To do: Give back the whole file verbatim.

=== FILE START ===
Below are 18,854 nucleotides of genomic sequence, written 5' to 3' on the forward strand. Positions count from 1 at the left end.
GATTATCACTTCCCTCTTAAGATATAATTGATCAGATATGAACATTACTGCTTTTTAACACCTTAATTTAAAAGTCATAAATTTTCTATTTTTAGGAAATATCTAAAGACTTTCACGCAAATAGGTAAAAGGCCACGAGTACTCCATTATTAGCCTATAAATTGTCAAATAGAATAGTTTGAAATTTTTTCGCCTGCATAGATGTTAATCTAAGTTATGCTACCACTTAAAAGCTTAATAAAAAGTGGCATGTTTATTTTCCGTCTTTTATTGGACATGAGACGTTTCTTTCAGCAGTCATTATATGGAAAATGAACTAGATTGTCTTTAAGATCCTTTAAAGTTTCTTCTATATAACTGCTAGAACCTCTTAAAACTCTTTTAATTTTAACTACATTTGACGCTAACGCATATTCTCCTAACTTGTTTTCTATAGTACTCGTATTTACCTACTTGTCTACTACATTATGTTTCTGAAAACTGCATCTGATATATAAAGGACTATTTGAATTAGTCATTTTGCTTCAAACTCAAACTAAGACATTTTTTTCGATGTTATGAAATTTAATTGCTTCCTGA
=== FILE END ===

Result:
Below are 18,854 nucleotides of genomic sequence, written 5' to 3' on the forward strand. Positions count from 1 at the left end.
GATTATCACTTCCCTCTTAAGATATAATTGATCAGATATGAACATTACTGCTTTTTAACACCTTAATTTAAAAGTCATAAATTTTCTATTTTTAGGAAATATCTAAAGACTTTCACGCAAATAGGTAAAAGGCCACGAGTACTCCATTATTAGCCTATAAATTGTCAAATAGAATAGTTTGAAATTTTTTCGCCTGCATAGATGTTAATCTAAGTTATGCTACCACTTAAAAGCTTAATAAAAAGTGGCATGTTTATTTTCCGTCTTTTATTGGACATGAGACGTTTCTTTCAGCAGTCATTATATGGAAAATGAACTAGATTGTCTTTAAGATCCTTTAAAGTTTCTTCTATATAACTGCTAGAACCTCTTAAAACTCTTTTAATTTTAACTACATTTGACGCTAACGCATATTCTCCTAACTTGTTTTCTATAGTACTCGTATTTACCTACTTGTCTACTACATTATGTTTCTGAAAACTGCATCTGATATATAAAGGACTATTTGAATTAGTCATTTTGCTTCAAACTCAAACTAAGACATTTTTTTCGATGTTATGAAATTTAATTGCTTCCTGA